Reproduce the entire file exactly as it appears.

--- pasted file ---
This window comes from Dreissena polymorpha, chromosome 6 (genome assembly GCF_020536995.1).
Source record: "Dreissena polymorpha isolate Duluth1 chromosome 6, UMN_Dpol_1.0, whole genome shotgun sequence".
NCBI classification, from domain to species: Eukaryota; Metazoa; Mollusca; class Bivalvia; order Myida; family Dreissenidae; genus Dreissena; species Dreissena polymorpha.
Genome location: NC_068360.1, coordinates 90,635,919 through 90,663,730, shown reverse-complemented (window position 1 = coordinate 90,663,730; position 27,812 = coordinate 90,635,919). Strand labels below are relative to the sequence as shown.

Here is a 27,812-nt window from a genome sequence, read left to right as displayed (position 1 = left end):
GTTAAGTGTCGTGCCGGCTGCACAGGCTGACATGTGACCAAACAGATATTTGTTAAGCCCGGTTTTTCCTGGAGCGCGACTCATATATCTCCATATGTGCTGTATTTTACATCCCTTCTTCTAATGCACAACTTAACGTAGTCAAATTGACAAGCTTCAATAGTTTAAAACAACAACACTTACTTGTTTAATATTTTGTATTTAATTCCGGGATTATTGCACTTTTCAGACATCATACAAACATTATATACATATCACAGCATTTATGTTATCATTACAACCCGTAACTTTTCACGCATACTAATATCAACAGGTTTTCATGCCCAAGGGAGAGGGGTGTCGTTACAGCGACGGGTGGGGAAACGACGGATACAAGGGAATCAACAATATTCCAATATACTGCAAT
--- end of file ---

This window comes from Dreissena polymorpha, chromosome 6 (genome assembly GCF_020536995.1).
Source record: "Dreissena polymorpha isolate Duluth1 chromosome 6, UMN_Dpol_1.0, whole genome shotgun sequence".
NCBI classification, from domain to species: Eukaryota; Metazoa; Mollusca; class Bivalvia; order Myida; family Dreissenidae; genus Dreissena; species Dreissena polymorpha.
Genome location: NC_068360.1, coordinates 90,635,919 through 90,663,730, shown reverse-complemented (window position 1 = coordinate 90,663,730; position 27,812 = coordinate 90,635,919). Strand labels below are relative to the sequence as shown.

Here is a 27,812-nt window from a genome sequence, read left to right as displayed (position 1 = left end):
GTTAAGTGTCGTGCCGGCTGCACAGGCTGACATGTGACCAAACAGATATTTGTTAAGCCCGGTTTTTCCTGGAGCGCGACTCATATATCTCCATATGTGCTGTATTTTACATCCCTTCTTCTAATGCACAACTTAACGTAGTCAAATTGACAAGCTTCAATAGTTTAAAACAACAACACTTACTTGTTTAATATTTTGTATTTAATTCCGGGATTATTGCACTTTTCAGACATCATACAAACATTATATACATATCACAGCATTTATGTTATCATTACAACCCGTAACTTTTCACGCATACTAATATCAACAGGTTTTCATGCCCAAGGGAGAGGGGTGTCGTTACAGCGACGGGTGGGGAAACGACGGATACAAGGGAATCAACAATATTCCAATATACTGCAAT